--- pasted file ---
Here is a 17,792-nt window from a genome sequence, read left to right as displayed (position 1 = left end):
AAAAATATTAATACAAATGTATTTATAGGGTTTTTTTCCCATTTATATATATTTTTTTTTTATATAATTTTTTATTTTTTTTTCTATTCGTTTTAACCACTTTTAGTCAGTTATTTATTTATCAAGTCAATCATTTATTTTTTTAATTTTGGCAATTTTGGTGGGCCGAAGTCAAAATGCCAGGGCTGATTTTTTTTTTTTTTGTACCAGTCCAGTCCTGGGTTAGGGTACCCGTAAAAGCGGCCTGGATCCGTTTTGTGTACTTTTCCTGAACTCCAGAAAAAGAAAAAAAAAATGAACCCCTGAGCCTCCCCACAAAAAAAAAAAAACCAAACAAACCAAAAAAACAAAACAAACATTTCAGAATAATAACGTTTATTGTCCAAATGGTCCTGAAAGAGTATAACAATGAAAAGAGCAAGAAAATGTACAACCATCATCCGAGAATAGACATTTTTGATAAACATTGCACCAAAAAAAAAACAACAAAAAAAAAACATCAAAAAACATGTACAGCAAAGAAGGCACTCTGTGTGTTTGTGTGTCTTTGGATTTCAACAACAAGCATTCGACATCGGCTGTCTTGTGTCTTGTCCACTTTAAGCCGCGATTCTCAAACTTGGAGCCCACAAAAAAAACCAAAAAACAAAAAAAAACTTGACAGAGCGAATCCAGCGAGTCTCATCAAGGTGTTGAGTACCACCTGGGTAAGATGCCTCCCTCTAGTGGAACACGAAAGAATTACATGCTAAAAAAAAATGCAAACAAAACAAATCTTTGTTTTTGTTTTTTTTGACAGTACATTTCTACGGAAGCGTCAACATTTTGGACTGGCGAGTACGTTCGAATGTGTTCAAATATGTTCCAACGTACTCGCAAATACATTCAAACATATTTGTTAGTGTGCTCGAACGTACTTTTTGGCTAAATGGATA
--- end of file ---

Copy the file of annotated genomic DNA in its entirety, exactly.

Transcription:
Here is a 17,792-nt window from a genome sequence, read left to right as displayed (position 1 = left end):
AAAAATATTAATACAAATGTATTTATAGGGTTTTTTTCCCATTTATATATATTTTTTTTTTATATAATTTTTTATTTTTTTTTCTATTCGTTTTAACCACTTTTAGTCAGTTATTTATTTATCAAGTCAATCATTTATTTTTTTAATTTTGGCAATTTTGGTGGGCCGAAGTCAAAATGCCAGGGCTGATTTTTTTTTTTTTTGTACCAGTCCAGTCCTGGGTTAGGGTACCCGTAAAAGCGGCCTGGATCCGTTTTGTGTACTTTTCCTGAACTCCAGAAAAAGAAAAAAAAAATGAACCCCTGAGCCTCCCCACAAAAAAAAAAAAACCAAACAAACCAAAAAAACAAAACAAACATTTCAGAATAATAACGTTTATTGTCCAAATGGTCCTGAAAGAGTATAACAATGAAAAGAGCAAGAAAATGTACAACCATCATCCGAGAATAGACATTTTTGATAAACATTGCACCAAAAAAAAAACAACAAAAAAAAAACATCAAAAAACATGTACAGCAAAGAAGGCACTCTGTGTGTTTGTGTGTCTTTGGATTTCAACAACAAGCATTCGACATCGGCTGTCTTGTGTCTTGTCCACTTTAAGCCGCGATTCTCAAACTTGGAGCCCACAAAAAAAACCAAAAAACAAAAAAAAACTTGACAGAGCGAATCCAGCGAGTCTCATCAAGGTGTTGAGTACCACCTGGGTAAGATGCCTCCCTCTAGTGGAACACGAAAGAATTACATGCTAAAAAAAAATGCAAACAAAACAAATCTTTGTTTTTGTTTTTTTTGACAGTACATTTCTACGGAAGCGTCAACATTTTGGACTGGCGAGTACGTTCGAATGTGTTCAAATATGTTCCAACGTACTCGCAAATACATTCAAACATATTTGTTAGTGTGCTCGAACGTACTTTTTGGCTAAATGGATA